This stage is what burns most missionaries out. They being to make a list of things they will do when they get home - eat at this place, drive to this place, talk to these people, etc. There is now a decision to make - will you resolve to stay or will the pressure and anxiety be too much to handle so that you will either live in ghetto with people from your own country or you will move home discouraged and rudderless.

Resolution (1 Year+)

Those who decide to stay continue to learn. This does not mean it is easy, but in your heart you resolve to press forward. This is when the missionary makes the new culture their own. It does not mean abandoning where you are from, but adopting where you are now.

Adjustment

Eventually the new culture becomes home. Going “home” means staying where you are serving, not going back to the sending church. Food and the rules of relationships and interaction become normal. You don’t miss your sport’s teams back home because you are not even sure who is on the team - you may have (God forbid it!) learned to enjoy soccer.

Reverse Culture Shock

I personally believe this is the hardest to be ready for. After living overseas for sometime your home church wants you to come back for a year. You say goodbye to your friends and head “home” to reconnect with family, friends and supporters. However, when you get back you have a hard time functioning. You are a stranger in your homeland.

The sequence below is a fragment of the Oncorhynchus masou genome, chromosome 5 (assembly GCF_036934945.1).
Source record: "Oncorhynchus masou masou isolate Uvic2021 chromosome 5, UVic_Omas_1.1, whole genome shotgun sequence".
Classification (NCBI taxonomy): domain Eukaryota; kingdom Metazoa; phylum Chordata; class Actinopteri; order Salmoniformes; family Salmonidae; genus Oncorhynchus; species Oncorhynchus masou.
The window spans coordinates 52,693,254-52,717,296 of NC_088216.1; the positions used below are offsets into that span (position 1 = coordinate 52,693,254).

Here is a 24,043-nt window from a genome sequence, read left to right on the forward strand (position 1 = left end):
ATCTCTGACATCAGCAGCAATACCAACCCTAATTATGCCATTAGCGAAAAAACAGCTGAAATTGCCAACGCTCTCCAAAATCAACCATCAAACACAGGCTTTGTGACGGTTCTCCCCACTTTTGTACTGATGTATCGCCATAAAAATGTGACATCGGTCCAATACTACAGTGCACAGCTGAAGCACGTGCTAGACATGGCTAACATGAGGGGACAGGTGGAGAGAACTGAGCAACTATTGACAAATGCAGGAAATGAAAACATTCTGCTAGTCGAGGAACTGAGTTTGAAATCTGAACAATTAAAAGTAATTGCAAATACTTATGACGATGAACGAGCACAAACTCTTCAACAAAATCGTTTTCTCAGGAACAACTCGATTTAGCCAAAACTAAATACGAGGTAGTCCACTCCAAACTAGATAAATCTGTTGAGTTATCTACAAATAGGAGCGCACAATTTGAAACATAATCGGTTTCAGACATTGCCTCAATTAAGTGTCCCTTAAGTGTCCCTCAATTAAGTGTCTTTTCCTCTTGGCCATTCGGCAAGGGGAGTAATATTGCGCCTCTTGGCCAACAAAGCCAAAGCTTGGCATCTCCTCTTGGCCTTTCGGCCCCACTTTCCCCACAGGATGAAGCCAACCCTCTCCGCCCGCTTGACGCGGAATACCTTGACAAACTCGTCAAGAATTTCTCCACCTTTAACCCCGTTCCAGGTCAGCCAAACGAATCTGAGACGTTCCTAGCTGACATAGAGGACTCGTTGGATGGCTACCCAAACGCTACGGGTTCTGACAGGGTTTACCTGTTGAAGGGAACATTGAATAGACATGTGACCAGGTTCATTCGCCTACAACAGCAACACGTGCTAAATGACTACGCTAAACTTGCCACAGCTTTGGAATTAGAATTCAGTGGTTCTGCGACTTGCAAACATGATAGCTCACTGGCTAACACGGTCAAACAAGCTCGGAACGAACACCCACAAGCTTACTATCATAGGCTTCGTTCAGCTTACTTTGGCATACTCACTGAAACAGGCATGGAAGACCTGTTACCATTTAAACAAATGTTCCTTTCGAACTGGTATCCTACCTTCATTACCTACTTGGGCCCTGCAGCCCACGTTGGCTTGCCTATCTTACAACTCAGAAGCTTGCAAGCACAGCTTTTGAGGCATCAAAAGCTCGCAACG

Conversational topics to you are meaningless. Your friends seem more shallow then you remember them. The wealth and affluence really bother you, especially when you go back to your church. You wonder how anyone could not support your work with everything they have. Why does everyone need two cars? Why does anyone need to water their lawn? On and on go your questions, which leads to being angry. You watch your kids struggle along. They don’t know how to play with kids their own age and they don’t know English as well as others. They also begin to desire a lot of the “things” their new friends have, things that were not options to own where you lived. All of a sudden you long to go back to your new home where the church sent you so you can fit back in.You have become angry and judgmental.